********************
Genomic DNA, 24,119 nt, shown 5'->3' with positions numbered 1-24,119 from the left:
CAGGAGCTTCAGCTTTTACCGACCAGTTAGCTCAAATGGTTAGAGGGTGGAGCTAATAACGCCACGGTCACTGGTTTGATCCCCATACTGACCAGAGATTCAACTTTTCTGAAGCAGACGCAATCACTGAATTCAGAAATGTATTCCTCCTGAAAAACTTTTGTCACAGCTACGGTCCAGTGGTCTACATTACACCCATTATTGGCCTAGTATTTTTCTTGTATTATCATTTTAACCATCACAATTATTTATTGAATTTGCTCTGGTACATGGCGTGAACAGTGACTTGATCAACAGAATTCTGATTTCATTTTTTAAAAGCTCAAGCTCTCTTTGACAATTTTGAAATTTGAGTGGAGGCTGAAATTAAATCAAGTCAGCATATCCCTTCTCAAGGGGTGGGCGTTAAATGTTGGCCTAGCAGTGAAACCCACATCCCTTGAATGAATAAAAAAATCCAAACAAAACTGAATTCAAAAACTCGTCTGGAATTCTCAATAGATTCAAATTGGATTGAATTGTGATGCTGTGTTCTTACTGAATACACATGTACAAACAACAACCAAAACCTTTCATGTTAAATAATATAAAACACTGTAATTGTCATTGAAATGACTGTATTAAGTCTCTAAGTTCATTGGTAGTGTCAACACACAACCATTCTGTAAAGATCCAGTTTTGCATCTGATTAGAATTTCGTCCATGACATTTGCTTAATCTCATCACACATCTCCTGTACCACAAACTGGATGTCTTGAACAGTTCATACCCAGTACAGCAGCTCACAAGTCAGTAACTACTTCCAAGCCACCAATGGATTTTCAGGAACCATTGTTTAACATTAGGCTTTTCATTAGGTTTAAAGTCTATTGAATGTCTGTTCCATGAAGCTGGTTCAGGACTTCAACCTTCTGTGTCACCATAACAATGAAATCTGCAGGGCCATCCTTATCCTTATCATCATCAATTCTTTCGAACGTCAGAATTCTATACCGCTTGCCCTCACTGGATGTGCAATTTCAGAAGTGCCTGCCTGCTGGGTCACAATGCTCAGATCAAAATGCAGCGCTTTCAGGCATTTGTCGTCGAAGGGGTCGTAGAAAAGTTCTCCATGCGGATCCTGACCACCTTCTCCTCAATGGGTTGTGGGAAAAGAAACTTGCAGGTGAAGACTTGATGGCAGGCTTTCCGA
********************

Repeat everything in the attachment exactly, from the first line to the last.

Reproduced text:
Genomic DNA, 24,119 nt, shown 5'->3' with positions numbered 1-24,119 from the left:
CAGGAGCTTCAGCTTTTACCGACCAGTTAGCTCAAATGGTTAGAGGGTGGAGCTAATAACGCCACGGTCACTGGTTTGATCCCCATACTGACCAGAGATTCAACTTTTCTGAAGCAGACGCAATCACTGAATTCAGAAATGTATTCCTCCTGAAAAACTTTTGTCACAGCTACGGTCCAGTGGTCTACATTACACCCATTATTGGCCTAGTATTTTTCTTGTATTATCATTTTAACCATCACAATTATTTATTGAATTTGCTCTGGTACATGGCGTGAACAGTGACTTGATCAACAGAATTCTGATTTCATTTTTTAAAAGCTCAAGCTCTCTTTGACAATTTTGAAATTTGAGTGGAGGCTGAAATTAAATCAAGTCAGCATATCCCTTCTCAAGGGGTGGGCGTTAAATGTTGGCCTAGCAGTGAAACCCACATCCCTTGAATGAATAAAAAAATCCAAACAAAACTGAATTCAAAAACTCGTCTGGAATTCTCAATAGATTCAAATTGGATTGAATTGTGATGCTGTGTTCTTACTGAATACACATGTACAAACAACAACCAAAACCTTTCATGTTAAATAATATAAAACACTGTAATTGTCATTGAAATGACTGTATTAAGTCTCTAAGTTCATTGGTAGTGTCAACACACAACCATTCTGTAAAGATCCAGTTTTGCATCTGATTAGAATTTCGTCCATGACATTTGCTTAATCTCATCACACATCTCCTGTACCACAAACTGGATGTCTTGAACAGTTCATACCCAGTACAGCAGCTCACAAGTCAGTAACTACTTCCAAGCCACCAATGGATTTTCAGGAACCATTGTTTAACATTAGGCTTTTCATTAGGTTTAAAGTCTATTGAATGTCTGTTCCATGAAGCTGGTTCAGGACTTCAACCTTCTGTGTCACCATAACAATGAAATCTGCAGGGCCATCCTTATCCTTATCATCATCAATTCTTTCGAACGTCAGAATTCTATACCGCTTGCCCTCACTGGATGTGCAATTTCAGAAGTGCCTGCCTGCTGGGTCACAATGCTCAGATCAAAATGCAGCGCTTTCAGGCATTTGTCGTCGAAGGGGTCGTAGAAAAGTTCTCCATGCGGATCCTGACCACCTTCTCCTCAATGGGTTGTGGGAAAAGAAACTTGCAGGTGAAGACTTGATGGCAGGCTTTCCGA